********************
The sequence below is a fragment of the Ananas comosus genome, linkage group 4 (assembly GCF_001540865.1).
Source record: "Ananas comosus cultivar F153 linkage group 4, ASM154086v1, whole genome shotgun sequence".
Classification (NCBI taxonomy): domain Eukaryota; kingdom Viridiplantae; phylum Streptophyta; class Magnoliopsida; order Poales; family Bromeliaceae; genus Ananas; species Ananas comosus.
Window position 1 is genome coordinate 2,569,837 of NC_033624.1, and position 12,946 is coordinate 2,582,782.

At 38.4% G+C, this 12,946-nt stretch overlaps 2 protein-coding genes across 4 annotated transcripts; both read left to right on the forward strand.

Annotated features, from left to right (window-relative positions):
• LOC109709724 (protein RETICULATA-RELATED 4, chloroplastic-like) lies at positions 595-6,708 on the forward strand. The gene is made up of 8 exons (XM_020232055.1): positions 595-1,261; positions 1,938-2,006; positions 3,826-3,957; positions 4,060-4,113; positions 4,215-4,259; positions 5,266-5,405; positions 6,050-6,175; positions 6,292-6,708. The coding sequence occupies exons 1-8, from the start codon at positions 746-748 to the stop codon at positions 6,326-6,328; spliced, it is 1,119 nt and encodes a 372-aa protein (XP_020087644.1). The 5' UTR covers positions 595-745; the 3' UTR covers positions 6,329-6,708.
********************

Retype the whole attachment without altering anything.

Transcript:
The sequence below is a fragment of the Ananas comosus genome, linkage group 4 (assembly GCF_001540865.1).
Source record: "Ananas comosus cultivar F153 linkage group 4, ASM154086v1, whole genome shotgun sequence".
Classification (NCBI taxonomy): domain Eukaryota; kingdom Viridiplantae; phylum Streptophyta; class Magnoliopsida; order Poales; family Bromeliaceae; genus Ananas; species Ananas comosus.
Window position 1 is genome coordinate 2,569,837 of NC_033624.1, and position 12,946 is coordinate 2,582,782.

At 38.4% G+C, this 12,946-nt stretch overlaps 2 protein-coding genes across 4 annotated transcripts; both read left to right on the forward strand.

Annotated features, from left to right (window-relative positions):
• LOC109709724 (protein RETICULATA-RELATED 4, chloroplastic-like) lies at positions 595-6,708 on the forward strand. The gene is made up of 8 exons (XM_020232055.1): positions 595-1,261; positions 1,938-2,006; positions 3,826-3,957; positions 4,060-4,113; positions 4,215-4,259; positions 5,266-5,405; positions 6,050-6,175; positions 6,292-6,708. The coding sequence occupies exons 1-8, from the start codon at positions 746-748 to the stop codon at positions 6,326-6,328; spliced, it is 1,119 nt and encodes a 372-aa protein (XP_020087644.1). The 5' UTR covers positions 595-745; the 3' UTR covers positions 6,329-6,708.